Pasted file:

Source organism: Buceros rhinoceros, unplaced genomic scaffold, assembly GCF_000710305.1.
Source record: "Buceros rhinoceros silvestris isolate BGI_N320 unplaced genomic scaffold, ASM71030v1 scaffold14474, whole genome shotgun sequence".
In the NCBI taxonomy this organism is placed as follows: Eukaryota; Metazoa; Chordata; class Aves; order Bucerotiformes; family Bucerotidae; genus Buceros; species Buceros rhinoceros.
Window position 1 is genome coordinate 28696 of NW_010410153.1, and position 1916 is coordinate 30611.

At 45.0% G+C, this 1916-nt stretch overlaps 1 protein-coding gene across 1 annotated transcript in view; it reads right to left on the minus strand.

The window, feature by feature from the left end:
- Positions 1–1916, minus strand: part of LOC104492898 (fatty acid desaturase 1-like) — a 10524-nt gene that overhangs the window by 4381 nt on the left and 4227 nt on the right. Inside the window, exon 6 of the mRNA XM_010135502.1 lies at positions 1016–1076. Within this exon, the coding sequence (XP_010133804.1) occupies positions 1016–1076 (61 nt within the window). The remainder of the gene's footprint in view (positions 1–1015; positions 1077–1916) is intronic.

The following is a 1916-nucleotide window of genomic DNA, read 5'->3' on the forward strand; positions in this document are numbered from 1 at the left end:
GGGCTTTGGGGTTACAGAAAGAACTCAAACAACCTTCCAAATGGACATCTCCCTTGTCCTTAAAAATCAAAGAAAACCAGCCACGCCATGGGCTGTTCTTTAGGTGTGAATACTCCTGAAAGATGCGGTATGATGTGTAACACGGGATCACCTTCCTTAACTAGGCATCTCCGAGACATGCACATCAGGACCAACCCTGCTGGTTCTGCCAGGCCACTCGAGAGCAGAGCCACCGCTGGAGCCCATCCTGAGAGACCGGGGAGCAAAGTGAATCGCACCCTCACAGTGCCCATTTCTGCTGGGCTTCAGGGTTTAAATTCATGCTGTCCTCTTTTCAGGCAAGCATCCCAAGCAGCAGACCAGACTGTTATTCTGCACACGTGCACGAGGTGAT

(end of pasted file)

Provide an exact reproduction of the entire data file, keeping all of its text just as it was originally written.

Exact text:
Source organism: Buceros rhinoceros, unplaced genomic scaffold, assembly GCF_000710305.1.
Source record: "Buceros rhinoceros silvestris isolate BGI_N320 unplaced genomic scaffold, ASM71030v1 scaffold14474, whole genome shotgun sequence".
In the NCBI taxonomy this organism is placed as follows: Eukaryota; Metazoa; Chordata; class Aves; order Bucerotiformes; family Bucerotidae; genus Buceros; species Buceros rhinoceros.
Window position 1 is genome coordinate 28696 of NW_010410153.1, and position 1916 is coordinate 30611.

At 45.0% G+C, this 1916-nt stretch overlaps 1 protein-coding gene across 1 annotated transcript in view; it reads right to left on the minus strand.

The window, feature by feature from the left end:
- Positions 1–1916, minus strand: part of LOC104492898 (fatty acid desaturase 1-like) — a 10524-nt gene that overhangs the window by 4381 nt on the left and 4227 nt on the right. Inside the window, exon 6 of the mRNA XM_010135502.1 lies at positions 1016–1076. Within this exon, the coding sequence (XP_010133804.1) occupies positions 1016–1076 (61 nt within the window). The remainder of the gene's footprint in view (positions 1–1015; positions 1077–1916) is intronic.

The following is a 1916-nucleotide window of genomic DNA, read 5'->3' on the forward strand; positions in this document are numbered from 1 at the left end:
GGGCTTTGGGGTTACAGAAAGAACTCAAACAACCTTCCAAATGGACATCTCCCTTGTCCTTAAAAATCAAAGAAAACCAGCCACGCCATGGGCTGTTCTTTAGGTGTGAATACTCCTGAAAGATGCGGTATGATGTGTAACACGGGATCACCTTCCTTAACTAGGCATCTCCGAGACATGCACATCAGGACCAACCCTGCTGGTTCTGCCAGGCCACTCGAGAGCAGAGCCACCGCTGGAGCCCATCCTGAGAGACCGGGGAGCAAAGTGAATCGCACCCTCACAGTGCCCATTTCTGCTGGGCTTCAGGGTTTAAATTCATGCTGTCCTCTTTTCAGGCAAGCATCCCAAGCAGCAGACCAGACTGTTATTCTGCACACGTGCACGAGGTGAT